Why ecofeminism is more topical than ever?

Earth Day was started in 1970 by U.S. Senator Gaylord Nelson. At around the same time the concept of Ecofeminism was born, bringing together ideas about women's rights, the birth of ecology and ethics. DiscovHER now takes a look back at this movement as questions being raised about the importance of women in sustainable development are more topical than ever.

In 1970 when one talked of the "relationship of man with Nature" did one mean men and women together, or, examining things more closely, men, above all? Ecofeminism was born of the need to fight gender generalisation and to defend the particular attitude of women to Nature.

Ecofeminism can trace its origins to the critique of industrial modernity and the domination of men over Nature and women in general.

Catherine LARRÈRE, explains the feminist basis for this concept through different metaphors for Nature inspired by the female body. In her view the lexicon of Nature in Modern times echoes male dominion over both women and Nature. To illustrate her explanation she highlights expressions such as "Virgin Territories", "Man's war against Nature" or "Struggling with Nature to reveal its secrets".

Nevertheless, if Ecofeminism does indeed contain notions of feminism and rebellion, it is also a movement which acknowledges the role of women in present day environmental concerns.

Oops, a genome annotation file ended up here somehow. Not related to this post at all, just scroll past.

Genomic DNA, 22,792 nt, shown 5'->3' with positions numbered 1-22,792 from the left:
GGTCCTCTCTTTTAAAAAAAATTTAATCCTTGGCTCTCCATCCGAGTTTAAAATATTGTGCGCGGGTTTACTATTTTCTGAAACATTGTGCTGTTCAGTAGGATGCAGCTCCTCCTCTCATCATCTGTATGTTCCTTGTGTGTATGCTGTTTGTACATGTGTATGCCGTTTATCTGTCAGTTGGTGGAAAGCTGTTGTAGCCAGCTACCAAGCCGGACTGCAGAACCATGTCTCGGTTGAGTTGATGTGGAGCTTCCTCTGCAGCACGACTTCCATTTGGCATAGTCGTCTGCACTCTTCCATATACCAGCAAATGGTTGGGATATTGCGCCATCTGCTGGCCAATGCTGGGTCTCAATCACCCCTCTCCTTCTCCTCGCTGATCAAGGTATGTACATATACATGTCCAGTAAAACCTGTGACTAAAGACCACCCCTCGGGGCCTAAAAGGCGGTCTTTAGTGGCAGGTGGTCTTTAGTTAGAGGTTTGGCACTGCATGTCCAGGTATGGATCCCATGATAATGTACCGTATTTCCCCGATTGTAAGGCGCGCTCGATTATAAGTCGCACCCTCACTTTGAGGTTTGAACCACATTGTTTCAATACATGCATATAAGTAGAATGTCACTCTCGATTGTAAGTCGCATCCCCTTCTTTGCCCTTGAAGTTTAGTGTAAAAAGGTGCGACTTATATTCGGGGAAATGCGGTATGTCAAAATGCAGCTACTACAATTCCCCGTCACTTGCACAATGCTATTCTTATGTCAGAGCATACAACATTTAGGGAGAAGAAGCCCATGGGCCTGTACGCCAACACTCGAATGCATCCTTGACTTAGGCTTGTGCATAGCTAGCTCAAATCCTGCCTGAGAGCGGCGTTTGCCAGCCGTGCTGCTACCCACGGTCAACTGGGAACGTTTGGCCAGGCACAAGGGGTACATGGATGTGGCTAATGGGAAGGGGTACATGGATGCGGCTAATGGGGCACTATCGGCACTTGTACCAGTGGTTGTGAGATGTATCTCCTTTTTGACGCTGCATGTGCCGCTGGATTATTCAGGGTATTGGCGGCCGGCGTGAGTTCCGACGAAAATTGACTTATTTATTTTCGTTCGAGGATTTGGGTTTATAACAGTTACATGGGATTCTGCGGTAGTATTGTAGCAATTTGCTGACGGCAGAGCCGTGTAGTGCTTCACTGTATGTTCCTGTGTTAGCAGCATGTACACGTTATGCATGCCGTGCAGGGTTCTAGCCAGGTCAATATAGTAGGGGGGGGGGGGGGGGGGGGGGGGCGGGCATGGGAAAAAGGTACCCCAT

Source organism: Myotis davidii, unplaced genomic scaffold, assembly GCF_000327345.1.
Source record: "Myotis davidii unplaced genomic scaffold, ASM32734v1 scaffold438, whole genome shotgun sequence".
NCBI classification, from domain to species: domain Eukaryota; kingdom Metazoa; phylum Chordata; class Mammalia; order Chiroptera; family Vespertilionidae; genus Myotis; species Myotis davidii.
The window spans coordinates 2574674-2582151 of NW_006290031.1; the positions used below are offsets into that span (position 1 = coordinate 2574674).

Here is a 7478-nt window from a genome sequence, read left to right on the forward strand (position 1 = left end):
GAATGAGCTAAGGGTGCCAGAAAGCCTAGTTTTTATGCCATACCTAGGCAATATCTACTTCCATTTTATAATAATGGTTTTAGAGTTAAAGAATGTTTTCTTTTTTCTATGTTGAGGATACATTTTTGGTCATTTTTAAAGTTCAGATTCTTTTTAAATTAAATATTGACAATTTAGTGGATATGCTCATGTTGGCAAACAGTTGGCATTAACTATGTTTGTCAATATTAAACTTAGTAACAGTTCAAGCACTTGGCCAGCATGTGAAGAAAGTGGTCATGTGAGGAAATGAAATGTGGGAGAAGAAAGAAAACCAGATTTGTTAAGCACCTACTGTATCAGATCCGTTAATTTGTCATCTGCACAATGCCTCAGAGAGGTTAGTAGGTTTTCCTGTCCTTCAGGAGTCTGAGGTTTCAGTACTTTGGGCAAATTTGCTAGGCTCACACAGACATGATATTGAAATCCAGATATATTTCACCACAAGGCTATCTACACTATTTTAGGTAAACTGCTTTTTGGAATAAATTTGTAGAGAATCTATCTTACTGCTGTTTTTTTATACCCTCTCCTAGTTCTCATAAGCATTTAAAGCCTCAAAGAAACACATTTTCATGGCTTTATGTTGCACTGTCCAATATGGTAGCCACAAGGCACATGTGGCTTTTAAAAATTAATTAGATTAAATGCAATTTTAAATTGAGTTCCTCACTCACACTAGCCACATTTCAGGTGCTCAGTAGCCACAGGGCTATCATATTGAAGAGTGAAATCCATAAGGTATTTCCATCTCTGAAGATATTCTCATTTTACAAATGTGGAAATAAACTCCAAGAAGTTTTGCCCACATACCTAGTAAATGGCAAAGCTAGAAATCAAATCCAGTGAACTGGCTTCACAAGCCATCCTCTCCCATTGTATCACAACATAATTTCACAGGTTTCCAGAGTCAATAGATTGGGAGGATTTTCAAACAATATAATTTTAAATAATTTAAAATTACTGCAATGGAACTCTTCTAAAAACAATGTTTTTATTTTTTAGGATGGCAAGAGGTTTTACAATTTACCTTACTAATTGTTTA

Ecofeminism as a response to environmental challenges.

In a report published in May 2015, Mary Robinson, President of the Mary Robinson Foundation and Wangari Maathai, Nobel Peace Prize recipient and founder of the Green Belt Movement emphasised the necessity to involve women in thinking about climate change:

Mitigation of climate change and adoption of appropriate strategies must be done with women and not just for women. They must be involved at the same level as men, at all stages of political decision-making on climate change.

It was to highlight this need that in France the President of the Gender Equality High Council, the President of the Women's Rights Commission of the National Assembly, and the President of the Senate (all women) made an appeal calling for support for women, who are the main victims of global warming.

For Christine Bard, women are not simply victims, but "major protagonists in an effective and sustainable struggle against climate change".

 Some women exemplify this attitude.

Two emblematic women scientists have fought for women and the environment

Vandana Shiva, Indian physicist

After gaining a degree in Physics and studying the philosophy of the sciences, Vandana Shiva quickly became involved in the ecology movement. In 1991 she created "Navdanya", an organisation promoting biodiversity protection and defending the rights of farmers. In 1993 she received the 'Alternative Nobel Prize' "for placing women and ecology at the heart of modern development discourse".

Professor Wangari Muta Maathaï, Kenyan biologist

In 1977 when Professor Wangari Muta Maathaï founded the Green Belt Movement, a women's movement against deforestation in Africa, her intention was to protect biodiversity while creating employment for women. This Kenyan biologist and Professor of veterinary anatomy is the first African woman to receive the Nobel Peace Prize "for her contribution to sustainable development, democracy and peace". This woman, criticised by her ex-husband for being "too educated, too strong, too brilliant and too difficult to control" is without doubt an emblematic ecofeminist figurehead. 

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